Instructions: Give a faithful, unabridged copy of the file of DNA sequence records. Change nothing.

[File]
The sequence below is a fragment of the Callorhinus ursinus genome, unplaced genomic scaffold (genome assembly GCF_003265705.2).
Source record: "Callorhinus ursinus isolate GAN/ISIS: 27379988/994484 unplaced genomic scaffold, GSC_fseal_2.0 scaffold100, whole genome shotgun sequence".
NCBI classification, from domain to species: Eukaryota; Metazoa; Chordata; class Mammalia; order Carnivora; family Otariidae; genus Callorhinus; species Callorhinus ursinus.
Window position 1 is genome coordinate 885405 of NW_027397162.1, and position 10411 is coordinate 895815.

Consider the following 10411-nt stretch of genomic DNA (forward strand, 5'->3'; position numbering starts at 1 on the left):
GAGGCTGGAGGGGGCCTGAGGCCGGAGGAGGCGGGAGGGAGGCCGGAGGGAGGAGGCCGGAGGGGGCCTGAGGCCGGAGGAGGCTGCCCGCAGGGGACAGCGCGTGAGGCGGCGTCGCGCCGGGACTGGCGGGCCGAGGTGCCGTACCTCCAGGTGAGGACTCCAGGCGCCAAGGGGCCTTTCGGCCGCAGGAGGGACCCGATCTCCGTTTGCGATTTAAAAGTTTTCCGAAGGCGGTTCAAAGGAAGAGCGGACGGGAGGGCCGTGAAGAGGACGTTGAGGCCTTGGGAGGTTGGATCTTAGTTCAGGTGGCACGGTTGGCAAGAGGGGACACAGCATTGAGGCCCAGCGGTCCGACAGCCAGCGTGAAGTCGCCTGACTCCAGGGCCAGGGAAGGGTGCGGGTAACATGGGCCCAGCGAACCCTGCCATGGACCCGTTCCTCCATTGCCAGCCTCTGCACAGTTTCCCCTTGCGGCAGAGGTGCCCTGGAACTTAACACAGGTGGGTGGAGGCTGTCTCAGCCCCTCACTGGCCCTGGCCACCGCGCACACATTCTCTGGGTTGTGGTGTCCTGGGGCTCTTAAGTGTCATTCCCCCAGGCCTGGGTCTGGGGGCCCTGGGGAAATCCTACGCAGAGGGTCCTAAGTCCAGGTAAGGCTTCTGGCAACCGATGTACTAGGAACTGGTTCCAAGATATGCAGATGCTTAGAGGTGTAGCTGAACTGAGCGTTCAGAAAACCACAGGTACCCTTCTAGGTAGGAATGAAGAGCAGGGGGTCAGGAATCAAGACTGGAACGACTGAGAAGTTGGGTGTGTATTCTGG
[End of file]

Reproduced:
The sequence below is a fragment of the Callorhinus ursinus genome, unplaced genomic scaffold (genome assembly GCF_003265705.2).
Source record: "Callorhinus ursinus isolate GAN/ISIS: 27379988/994484 unplaced genomic scaffold, GSC_fseal_2.0 scaffold100, whole genome shotgun sequence".
NCBI classification, from domain to species: Eukaryota; Metazoa; Chordata; class Mammalia; order Carnivora; family Otariidae; genus Callorhinus; species Callorhinus ursinus.
Window position 1 is genome coordinate 885405 of NW_027397162.1, and position 10411 is coordinate 895815.

Consider the following 10411-nt stretch of genomic DNA (forward strand, 5'->3'; position numbering starts at 1 on the left):
GAGGCTGGAGGGGGCCTGAGGCCGGAGGAGGCGGGAGGGAGGCCGGAGGGAGGAGGCCGGAGGGGGCCTGAGGCCGGAGGAGGCTGCCCGCAGGGGACAGCGCGTGAGGCGGCGTCGCGCCGGGACTGGCGGGCCGAGGTGCCGTACCTCCAGGTGAGGACTCCAGGCGCCAAGGGGCCTTTCGGCCGCAGGAGGGACCCGATCTCCGTTTGCGATTTAAAAGTTTTCCGAAGGCGGTTCAAAGGAAGAGCGGACGGGAGGGCCGTGAAGAGGACGTTGAGGCCTTGGGAGGTTGGATCTTAGTTCAGGTGGCACGGTTGGCAAGAGGGGACACAGCATTGAGGCCCAGCGGTCCGACAGCCAGCGTGAAGTCGCCTGACTCCAGGGCCAGGGAAGGGTGCGGGTAACATGGGCCCAGCGAACCCTGCCATGGACCCGTTCCTCCATTGCCAGCCTCTGCACAGTTTCCCCTTGCGGCAGAGGTGCCCTGGAACTTAACACAGGTGGGTGGAGGCTGTCTCAGCCCCTCACTGGCCCTGGCCACCGCGCACACATTCTCTGGGTTGTGGTGTCCTGGGGCTCTTAAGTGTCATTCCCCCAGGCCTGGGTCTGGGGGCCCTGGGGAAATCCTACGCAGAGGGTCCTAAGTCCAGGTAAGGCTTCTGGCAACCGATGTACTAGGAACTGGTTCCAAGATATGCAGATGCTTAGAGGTGTAGCTGAACTGAGCGTTCAGAAAACCACAGGTACCCTTCTAGGTAGGAATGAAGAGCAGGGGGTCAGGAATCAAGACTGGAACGACTGAGAAGTTGGGTGTGTATTCTGG